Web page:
NZ Parliament drops ‘Jesus’ from prayer

An official prayer said by parliamentarians in New Zealand has been stripped of its reference to Jesus Christ.

The prayer, said before every sitting session, asks for God’s help and guidance and used to end “through Jesus Christ our Lord”.

A new version drops Jesus’ name and also a reference to the Queen, who acts as the Supreme Governor of the Church of England.


New Zealand media reports say that the new version is already being used by Speaker of the House Trevor Mallard, despite the fact that consultation on the change is ongoing.

Recently appointed Prime Minister Jacinda Ardern, an agnostic, did not include the phrase “so help me God” in her oath of office as she was sworn in.

Similar moves to wipe God from political proceedings have been attempted in the UK.

Legal Defence Fund

In 2012, the National Secular Society and a local atheist ex-councillor sued Bideford Town Council in Devon over its practice of praying at the start of council meetings.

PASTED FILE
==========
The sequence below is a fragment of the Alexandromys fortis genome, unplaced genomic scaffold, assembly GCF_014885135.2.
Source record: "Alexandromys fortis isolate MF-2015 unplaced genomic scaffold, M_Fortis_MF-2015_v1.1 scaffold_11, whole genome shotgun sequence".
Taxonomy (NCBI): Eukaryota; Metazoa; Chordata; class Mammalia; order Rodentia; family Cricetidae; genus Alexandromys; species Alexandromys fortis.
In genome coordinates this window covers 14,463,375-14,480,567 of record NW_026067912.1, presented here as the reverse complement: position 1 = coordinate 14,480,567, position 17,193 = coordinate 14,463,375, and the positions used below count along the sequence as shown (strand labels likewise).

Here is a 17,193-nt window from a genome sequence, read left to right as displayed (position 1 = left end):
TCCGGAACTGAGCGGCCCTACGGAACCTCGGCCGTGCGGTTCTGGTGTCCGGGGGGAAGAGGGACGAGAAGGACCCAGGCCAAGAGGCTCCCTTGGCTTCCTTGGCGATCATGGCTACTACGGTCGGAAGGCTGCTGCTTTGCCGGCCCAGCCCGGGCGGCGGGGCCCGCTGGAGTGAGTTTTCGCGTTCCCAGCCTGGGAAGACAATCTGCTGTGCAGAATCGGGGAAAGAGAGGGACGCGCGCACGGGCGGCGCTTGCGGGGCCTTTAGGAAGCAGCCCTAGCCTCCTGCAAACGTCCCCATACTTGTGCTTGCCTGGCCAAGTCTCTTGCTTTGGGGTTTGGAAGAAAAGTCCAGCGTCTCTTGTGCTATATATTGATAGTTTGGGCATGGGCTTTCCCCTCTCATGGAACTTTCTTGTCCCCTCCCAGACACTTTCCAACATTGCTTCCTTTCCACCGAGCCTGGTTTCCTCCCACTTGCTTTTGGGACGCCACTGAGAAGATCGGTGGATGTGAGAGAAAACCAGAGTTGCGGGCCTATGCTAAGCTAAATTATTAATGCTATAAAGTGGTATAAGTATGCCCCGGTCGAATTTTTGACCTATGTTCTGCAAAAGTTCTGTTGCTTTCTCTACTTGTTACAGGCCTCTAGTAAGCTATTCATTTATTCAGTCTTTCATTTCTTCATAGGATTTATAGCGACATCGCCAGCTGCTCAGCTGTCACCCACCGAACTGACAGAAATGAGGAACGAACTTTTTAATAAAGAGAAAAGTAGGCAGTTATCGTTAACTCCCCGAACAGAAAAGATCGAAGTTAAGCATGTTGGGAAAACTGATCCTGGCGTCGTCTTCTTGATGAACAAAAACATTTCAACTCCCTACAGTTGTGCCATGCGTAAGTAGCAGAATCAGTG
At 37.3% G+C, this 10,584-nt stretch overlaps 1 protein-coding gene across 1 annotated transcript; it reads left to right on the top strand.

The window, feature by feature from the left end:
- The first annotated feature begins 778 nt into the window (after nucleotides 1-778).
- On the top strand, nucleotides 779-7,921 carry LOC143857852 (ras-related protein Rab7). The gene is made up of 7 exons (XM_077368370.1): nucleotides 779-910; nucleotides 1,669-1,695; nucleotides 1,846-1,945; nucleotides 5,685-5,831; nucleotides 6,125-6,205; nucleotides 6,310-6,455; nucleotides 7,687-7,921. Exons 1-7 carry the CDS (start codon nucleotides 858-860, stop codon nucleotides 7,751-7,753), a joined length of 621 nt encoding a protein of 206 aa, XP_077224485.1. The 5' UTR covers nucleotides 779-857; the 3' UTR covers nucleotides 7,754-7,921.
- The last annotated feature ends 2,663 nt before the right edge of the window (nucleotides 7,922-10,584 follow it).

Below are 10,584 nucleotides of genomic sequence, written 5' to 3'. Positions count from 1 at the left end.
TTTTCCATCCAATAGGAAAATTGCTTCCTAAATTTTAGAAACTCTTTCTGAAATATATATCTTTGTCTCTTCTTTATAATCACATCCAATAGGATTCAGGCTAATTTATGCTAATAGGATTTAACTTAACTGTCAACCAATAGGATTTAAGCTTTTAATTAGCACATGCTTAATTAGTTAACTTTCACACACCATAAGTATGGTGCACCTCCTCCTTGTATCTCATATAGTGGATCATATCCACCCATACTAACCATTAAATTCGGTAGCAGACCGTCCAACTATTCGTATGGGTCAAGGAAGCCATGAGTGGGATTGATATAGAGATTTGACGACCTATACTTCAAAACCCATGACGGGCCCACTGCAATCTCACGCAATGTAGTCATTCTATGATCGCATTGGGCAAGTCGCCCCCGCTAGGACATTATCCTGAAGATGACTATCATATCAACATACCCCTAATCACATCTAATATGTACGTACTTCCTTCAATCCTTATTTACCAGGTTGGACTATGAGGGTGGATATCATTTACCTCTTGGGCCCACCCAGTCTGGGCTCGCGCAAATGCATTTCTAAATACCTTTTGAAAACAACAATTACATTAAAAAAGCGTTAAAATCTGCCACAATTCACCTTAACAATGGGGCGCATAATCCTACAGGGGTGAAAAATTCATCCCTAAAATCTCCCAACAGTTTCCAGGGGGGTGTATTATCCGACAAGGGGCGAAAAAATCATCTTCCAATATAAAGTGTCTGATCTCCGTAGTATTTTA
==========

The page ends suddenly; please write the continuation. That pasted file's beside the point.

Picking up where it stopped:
They claimed that the prayers were discriminatory against atheist councillors, were a breach of human rights laws, and that the council had no lawful authority to hold prayers as part of its formal meetings.

The Christian Institute’s Legal Defence Fund supported the Council as it took the case to the High Court.

Landmark ruling

In a landmark decision, the High Court ruled against the secularists on their central argument that council prayers discriminated against atheists and breached their human rights.

The court ruled that local councils have no lawful power to hold prayers during official business. But within days of the court’s decision, the Government fast-tracked the commencement of new laws that overtook the court’s ruling and restored councils’ right to hold prayers in England.

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